Unless you’ve truly experienced it yourself, it’s hard to imagine the emotional toll opioid addiction can take on a caregiver. For me, my caregiver story can be somewhat difficult to express because it’s wrapped up in a wide range of emotions. But the toughest emotion to overcome yet? That’s definitely the guilt.
When I first found out about my adult son Jack’s opioid addiction, I remember feeling guilty—almost like I had failed as a mother. The guilt took many shapes. Sometimes it would turn into anger. Then it would shift into resentment. I would become so emotionally exhausted that I wished I could just walk away from it all.
I soon realized that this chronic brain disease couldn’t be ignored. It’s something our loved ones have to keep fighting—and we as caregivers should keep supporting them as much as possible.
But remember, we aren’t superhuman. Even as caregivers, we only have so much to give. Though sometimes it feels like we’re pouring from an empty cup, we have to take care of ourselves. We need to make time to continue doing the things we love and maintain our own healthy lifestyles.
Let your loved ones know you’ll always support them, but also be open to receiving support for yourself. If that looks like confiding in a close friend in private, or attending a weekly support group, by all means, take advantage of your resources. This kind of balance was hard for me to find. I felt like I was being selfish if I took time for myself or worried about my own needs. Eventually, I realized caring for myself makes me a better caregiver overall. It made me stronger for my loved ones.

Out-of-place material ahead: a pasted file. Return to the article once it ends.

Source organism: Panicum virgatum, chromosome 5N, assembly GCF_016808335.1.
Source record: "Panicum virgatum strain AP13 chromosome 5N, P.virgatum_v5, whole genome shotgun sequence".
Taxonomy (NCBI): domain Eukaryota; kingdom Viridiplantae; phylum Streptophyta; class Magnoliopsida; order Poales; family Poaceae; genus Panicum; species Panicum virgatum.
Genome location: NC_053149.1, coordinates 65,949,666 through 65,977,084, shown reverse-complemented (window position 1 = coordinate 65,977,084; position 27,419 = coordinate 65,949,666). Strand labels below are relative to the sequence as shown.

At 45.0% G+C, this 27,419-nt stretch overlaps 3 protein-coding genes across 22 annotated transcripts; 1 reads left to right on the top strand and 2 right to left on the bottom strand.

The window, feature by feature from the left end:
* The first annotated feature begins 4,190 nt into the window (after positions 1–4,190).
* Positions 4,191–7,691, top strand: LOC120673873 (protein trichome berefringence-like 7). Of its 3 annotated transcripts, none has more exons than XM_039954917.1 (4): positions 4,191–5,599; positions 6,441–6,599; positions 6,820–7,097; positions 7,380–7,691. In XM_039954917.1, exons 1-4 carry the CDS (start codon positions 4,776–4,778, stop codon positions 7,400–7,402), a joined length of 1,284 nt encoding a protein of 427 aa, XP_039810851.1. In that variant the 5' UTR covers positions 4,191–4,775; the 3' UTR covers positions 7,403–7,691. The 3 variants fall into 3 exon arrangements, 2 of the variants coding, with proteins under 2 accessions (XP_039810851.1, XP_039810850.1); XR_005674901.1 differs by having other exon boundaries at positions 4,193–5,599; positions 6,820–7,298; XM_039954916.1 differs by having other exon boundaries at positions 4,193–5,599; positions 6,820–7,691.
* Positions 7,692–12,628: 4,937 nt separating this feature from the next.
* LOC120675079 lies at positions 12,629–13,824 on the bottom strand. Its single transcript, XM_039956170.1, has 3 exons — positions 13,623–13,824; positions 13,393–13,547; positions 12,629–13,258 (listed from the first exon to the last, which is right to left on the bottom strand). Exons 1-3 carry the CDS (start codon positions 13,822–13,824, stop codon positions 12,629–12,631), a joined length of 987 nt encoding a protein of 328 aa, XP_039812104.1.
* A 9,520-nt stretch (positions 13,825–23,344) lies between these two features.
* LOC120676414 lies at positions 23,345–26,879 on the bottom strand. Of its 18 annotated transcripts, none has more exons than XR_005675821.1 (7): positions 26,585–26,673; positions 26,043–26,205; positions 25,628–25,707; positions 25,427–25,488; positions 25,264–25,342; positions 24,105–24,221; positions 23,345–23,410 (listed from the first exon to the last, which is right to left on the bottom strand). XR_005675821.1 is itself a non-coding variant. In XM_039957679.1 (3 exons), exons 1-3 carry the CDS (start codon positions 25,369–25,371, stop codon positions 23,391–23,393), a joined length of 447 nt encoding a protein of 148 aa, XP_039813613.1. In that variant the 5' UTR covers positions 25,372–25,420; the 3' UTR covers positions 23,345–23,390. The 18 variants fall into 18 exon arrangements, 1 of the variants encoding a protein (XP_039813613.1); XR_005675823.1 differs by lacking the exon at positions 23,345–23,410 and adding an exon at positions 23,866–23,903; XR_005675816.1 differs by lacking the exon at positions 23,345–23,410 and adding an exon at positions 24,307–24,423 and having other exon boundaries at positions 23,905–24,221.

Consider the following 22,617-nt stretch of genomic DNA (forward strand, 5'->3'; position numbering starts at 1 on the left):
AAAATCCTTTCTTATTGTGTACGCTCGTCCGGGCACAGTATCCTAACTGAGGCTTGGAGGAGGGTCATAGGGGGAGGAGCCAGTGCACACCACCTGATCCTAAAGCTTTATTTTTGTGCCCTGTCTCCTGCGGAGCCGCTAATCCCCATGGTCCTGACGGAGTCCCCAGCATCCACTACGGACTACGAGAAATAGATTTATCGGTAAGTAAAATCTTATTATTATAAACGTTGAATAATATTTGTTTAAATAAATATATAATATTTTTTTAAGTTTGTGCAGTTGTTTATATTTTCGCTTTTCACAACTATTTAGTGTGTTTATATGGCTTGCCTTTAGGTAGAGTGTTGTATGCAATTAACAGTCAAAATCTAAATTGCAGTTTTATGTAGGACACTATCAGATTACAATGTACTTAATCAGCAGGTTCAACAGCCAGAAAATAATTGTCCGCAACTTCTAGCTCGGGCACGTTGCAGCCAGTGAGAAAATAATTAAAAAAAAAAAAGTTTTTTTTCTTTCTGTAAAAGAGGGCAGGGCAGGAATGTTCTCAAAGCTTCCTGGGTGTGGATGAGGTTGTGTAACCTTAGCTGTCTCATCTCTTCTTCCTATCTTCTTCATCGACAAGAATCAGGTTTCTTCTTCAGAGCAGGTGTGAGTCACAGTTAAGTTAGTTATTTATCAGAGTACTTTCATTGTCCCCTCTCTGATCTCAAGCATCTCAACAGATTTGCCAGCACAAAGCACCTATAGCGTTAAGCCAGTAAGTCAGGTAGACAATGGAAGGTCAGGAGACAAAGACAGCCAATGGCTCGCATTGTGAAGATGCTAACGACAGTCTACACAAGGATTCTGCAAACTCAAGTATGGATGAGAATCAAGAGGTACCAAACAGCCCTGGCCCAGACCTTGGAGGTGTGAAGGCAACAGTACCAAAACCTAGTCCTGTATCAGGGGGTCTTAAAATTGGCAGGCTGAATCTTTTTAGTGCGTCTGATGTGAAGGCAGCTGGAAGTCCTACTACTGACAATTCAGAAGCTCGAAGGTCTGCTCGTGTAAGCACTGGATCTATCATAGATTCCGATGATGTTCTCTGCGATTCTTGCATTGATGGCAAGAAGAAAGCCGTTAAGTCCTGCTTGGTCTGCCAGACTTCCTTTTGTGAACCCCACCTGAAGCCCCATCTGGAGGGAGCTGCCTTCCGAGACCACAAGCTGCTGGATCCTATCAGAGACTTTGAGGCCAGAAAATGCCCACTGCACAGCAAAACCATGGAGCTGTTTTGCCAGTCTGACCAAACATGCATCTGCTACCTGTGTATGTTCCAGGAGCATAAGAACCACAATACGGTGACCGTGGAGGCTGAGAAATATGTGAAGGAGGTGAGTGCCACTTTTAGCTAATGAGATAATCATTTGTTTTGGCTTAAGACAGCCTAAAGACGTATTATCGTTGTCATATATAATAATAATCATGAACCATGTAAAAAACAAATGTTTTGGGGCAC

One way I started to care for myself was by speaking out about my caregiver experiences. When I talk about my journey as a caregiver, it gives me strength. I recently sat down with Vicky, a wonderful woman caring for her granddaughter on behalf of her adult daughter who has struggled with opioid addiction. Her story of deep love and personal empowerment as a caregiver and advocate was truly inspiring. You can view our conversation here.
Always remember that you mustn’t let guilt or negative feelings get in the way of providing support for your loved one. And if you need someone to talk to, I encourage you to reach out to your healthcare provider or support system. As caregivers, we’re all doing the best we can for those we love, so don’t forget to care for yourself, too.
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